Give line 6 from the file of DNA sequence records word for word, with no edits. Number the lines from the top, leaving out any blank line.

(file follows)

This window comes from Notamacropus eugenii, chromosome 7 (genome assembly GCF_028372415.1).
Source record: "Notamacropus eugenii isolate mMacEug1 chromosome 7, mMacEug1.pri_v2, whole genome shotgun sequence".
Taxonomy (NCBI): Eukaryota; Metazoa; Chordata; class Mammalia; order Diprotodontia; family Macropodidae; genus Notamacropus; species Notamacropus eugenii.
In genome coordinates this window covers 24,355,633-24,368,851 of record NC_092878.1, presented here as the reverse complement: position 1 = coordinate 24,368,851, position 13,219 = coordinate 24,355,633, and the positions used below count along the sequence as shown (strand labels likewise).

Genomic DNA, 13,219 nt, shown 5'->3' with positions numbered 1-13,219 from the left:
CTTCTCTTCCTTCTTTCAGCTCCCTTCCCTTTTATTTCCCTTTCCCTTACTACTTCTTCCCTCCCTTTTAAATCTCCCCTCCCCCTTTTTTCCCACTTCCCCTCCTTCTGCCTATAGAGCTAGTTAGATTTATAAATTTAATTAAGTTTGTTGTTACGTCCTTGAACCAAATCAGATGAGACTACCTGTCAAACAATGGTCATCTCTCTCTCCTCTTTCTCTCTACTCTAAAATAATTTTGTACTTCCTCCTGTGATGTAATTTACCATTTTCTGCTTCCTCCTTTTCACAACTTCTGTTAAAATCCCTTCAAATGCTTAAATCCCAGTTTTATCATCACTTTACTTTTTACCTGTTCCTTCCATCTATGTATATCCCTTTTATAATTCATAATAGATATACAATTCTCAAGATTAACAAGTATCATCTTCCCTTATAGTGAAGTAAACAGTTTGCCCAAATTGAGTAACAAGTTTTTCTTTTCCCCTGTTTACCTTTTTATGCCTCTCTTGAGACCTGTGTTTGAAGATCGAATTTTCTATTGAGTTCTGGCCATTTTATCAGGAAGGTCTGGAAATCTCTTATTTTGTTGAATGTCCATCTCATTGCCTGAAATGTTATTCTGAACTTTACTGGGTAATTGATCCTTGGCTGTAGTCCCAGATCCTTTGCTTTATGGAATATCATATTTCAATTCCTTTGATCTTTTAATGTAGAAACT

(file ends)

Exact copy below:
CTTCTCTTCCTTCTTTCAGCTCCCTTCCCTTTTATTTCCCTTTCCCTTACTACTTCTTCCCTCCCTTTTAAATCTCCCCTCCCCCTTTTTTCCCACTTCCCCTCCTTCTGCCTATAGAGCTAGTTAGATTTATAAATTTAATTAAGTTTGTTGTTACGTCCTTGAACCAAATCAGATGAGACTACCTGTCAAACAATGGTCATCTCTCTCTCCTCTTTCTCTCTACTCTAAAATAATTTTGTACTTCCTCCTGTGATGTAATTTACCATTTTCTGCTTCCTCCTTTTCACAACTTCTGTTAAAATCCCTTCAAATGCTTAAATCCCAGTTTTATCATCACTTTACTTTTTACCTGTTCCTTCCATCTATGTATATCCCTTTTATAATTCATAATAGATATACAATTCTCAAGATTAACAAGTATCATCTTCCCTTATAGTGAAGTAAACAGTTTGCCCAAATTGAGTAACAAGTTTTTCTTTTCCCCTGTTTACCTTTTTATGCCTCTCTTGAGACCTGTGTTTGAAGATCGAATTTTCTATTGAGTTCTGGCCATTTTATCAGGAAGGTCTGGAAATCTCTTATTTTGTTGAATGTCCATCTCATTGCCTGAAATGTTATTCTGAACTTTACTGGGTAATTGATCCTTGGCTGTAGTCCCAGATCCTTTGCTTTATGGAATATCATATTTCAATTCCTTTGATCTTTTAATGTAGAAACT